As we noted in a recent post on this blog, distracted driving is an important safety issue when it comes to teen drivers. Numerous studies have shown that distracted driving among teens is rather common, but the results of a recent study by AAA seem to indicate that the behavior is more common than was previously thought.
According to a review of almost 1,700 videos of motor vehicle accidents involving teen drivers, distracted driving in the form of texting, cell phone use or conversing with a passenger was a factor in almost 60 percent of the cases. That number is significantly higher than what officials had previously estimated, in some cases up to four times higher.
Most states have taken steps to put restrictions on distracted driving and the amount of passengers teens may have in the vehicle with them. West Virginia, for its part, has banned texting and handheld cellphone use for all drivers. Drivers with a learner’s permit or an intermediate license are prohibited from all cellphone use while driving.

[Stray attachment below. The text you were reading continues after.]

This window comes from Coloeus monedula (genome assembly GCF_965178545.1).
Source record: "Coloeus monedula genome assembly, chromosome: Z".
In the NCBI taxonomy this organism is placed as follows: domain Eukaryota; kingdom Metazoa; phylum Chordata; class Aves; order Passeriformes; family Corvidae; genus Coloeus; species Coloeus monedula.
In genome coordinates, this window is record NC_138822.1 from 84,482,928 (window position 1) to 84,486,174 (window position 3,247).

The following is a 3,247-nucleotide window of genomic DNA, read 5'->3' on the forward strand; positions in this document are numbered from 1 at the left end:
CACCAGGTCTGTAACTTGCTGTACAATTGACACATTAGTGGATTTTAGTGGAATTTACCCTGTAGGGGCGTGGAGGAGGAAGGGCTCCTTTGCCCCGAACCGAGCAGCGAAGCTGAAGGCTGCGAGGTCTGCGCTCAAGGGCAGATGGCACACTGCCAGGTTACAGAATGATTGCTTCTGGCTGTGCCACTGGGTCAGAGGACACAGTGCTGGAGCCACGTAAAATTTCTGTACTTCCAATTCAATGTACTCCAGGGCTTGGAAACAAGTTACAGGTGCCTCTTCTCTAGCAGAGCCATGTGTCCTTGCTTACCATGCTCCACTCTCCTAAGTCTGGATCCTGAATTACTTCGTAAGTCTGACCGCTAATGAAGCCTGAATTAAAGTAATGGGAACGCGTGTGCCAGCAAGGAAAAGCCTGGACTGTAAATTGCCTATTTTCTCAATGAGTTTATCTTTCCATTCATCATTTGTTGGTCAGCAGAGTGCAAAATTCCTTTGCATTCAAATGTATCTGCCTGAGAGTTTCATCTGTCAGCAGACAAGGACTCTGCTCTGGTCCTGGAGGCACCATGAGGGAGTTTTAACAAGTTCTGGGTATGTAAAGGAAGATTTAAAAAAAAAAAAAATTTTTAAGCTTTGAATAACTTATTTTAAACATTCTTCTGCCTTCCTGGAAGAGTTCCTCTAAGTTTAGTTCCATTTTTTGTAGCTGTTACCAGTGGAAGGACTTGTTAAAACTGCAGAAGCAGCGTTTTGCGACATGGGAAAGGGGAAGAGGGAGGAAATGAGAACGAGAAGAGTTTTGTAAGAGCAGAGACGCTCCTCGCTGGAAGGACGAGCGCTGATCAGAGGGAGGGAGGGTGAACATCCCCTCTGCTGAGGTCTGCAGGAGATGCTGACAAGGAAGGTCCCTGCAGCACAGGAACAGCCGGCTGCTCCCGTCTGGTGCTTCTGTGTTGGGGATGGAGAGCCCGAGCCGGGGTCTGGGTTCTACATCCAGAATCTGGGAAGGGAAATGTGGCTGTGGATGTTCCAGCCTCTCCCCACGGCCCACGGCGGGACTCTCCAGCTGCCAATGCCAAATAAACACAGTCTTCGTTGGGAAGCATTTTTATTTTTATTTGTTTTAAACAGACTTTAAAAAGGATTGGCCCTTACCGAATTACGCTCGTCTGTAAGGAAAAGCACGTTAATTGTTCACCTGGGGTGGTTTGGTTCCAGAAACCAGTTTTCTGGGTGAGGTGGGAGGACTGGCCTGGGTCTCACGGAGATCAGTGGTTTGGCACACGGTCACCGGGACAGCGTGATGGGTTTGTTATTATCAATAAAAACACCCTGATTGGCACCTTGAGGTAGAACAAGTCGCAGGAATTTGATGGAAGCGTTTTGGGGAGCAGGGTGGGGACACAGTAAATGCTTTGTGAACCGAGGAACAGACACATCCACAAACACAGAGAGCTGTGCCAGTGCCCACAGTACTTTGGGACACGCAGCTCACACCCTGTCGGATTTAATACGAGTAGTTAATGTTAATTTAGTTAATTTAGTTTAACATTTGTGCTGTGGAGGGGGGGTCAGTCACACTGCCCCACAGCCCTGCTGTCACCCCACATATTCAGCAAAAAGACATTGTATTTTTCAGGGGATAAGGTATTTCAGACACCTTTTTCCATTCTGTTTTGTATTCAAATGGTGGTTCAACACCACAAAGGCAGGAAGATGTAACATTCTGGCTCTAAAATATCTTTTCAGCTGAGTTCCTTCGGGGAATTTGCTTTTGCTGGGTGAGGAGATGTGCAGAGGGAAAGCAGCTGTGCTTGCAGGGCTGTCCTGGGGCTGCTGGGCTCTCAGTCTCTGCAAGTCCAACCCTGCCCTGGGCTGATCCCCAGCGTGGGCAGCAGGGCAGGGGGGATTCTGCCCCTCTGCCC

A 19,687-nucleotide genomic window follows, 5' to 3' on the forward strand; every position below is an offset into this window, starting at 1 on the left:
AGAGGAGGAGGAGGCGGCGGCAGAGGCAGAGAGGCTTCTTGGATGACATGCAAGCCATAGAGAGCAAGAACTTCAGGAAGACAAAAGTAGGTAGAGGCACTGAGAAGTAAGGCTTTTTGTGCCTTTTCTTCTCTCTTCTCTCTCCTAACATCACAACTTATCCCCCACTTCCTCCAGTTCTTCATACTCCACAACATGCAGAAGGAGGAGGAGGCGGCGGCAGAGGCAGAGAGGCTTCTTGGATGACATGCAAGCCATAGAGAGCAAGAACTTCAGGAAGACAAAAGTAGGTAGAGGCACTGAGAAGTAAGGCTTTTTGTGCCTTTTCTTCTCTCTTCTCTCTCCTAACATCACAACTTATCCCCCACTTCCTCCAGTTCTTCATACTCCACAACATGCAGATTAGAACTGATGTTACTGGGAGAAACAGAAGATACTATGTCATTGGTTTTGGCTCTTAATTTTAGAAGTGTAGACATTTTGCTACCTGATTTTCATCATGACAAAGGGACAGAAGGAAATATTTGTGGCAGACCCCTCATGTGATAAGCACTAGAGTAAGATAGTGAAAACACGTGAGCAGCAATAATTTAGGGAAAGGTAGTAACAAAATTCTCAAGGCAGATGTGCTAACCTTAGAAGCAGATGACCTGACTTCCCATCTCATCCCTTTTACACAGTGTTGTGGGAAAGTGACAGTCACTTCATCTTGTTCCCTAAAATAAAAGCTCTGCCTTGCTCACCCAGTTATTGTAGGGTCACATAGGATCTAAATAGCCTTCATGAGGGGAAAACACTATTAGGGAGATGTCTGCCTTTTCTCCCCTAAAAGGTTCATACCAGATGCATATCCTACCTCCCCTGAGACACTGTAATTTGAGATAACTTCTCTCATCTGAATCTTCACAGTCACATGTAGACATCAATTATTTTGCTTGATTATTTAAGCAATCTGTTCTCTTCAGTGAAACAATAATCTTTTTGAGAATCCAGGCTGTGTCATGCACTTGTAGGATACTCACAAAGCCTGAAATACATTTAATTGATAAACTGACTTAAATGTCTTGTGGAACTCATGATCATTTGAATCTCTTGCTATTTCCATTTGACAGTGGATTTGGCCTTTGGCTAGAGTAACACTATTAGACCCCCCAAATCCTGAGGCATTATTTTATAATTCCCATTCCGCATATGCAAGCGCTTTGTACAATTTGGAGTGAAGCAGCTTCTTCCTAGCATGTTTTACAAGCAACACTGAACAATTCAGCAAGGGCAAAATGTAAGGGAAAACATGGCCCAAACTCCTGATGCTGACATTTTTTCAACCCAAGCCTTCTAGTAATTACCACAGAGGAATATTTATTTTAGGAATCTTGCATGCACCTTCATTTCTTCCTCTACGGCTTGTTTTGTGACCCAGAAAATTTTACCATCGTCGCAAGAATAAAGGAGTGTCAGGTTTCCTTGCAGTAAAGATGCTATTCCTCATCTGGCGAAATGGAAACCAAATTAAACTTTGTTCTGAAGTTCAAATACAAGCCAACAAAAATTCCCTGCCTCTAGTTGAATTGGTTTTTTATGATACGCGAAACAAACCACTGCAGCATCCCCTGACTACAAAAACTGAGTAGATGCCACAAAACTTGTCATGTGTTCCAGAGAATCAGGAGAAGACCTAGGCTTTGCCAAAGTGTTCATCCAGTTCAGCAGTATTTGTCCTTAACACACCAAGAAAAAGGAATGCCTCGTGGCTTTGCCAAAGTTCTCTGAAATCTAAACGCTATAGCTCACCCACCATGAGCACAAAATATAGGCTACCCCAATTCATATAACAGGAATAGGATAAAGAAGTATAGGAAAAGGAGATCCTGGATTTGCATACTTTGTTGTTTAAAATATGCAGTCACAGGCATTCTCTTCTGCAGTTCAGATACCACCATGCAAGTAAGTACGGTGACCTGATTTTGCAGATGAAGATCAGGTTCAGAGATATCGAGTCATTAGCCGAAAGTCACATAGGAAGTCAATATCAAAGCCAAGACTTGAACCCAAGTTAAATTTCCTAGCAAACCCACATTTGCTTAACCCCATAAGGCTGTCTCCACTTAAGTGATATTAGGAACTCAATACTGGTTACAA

In addition, under West Virginia licensing laws teens are not allowed to drive with any non-family passenger for the first 6 months of having an intermediate license if they are under the age of 20. After that and up until one year, drivers under the age of 20 may only have one non-family passenger in the vehicle. Once a motorist receives their full license—teens can become eligible at the age of 17—there are no restrictions on the amount of passengers they may have in the vehicle with them.
Regardless of the effectiveness of these prohibitions and limitations, or any changes made to these rules, distracted driving accidents are going to continue to occur and it is important for victims to work with an experienced advocate to protect their rights and ensure they receive the compensation they deserve.
Mlive.gov, “Distracted driving - phone, friends - factors into 6 in 10 teen crashes, AAA video review finds,” Mar. 25, 2015.
Distraction.gov, “State Laws,” Accessed Mar. 27, 2015.
Teendriving.aaa.com, “Licensing & State Laws,” Accessed Mar. 27, 2015.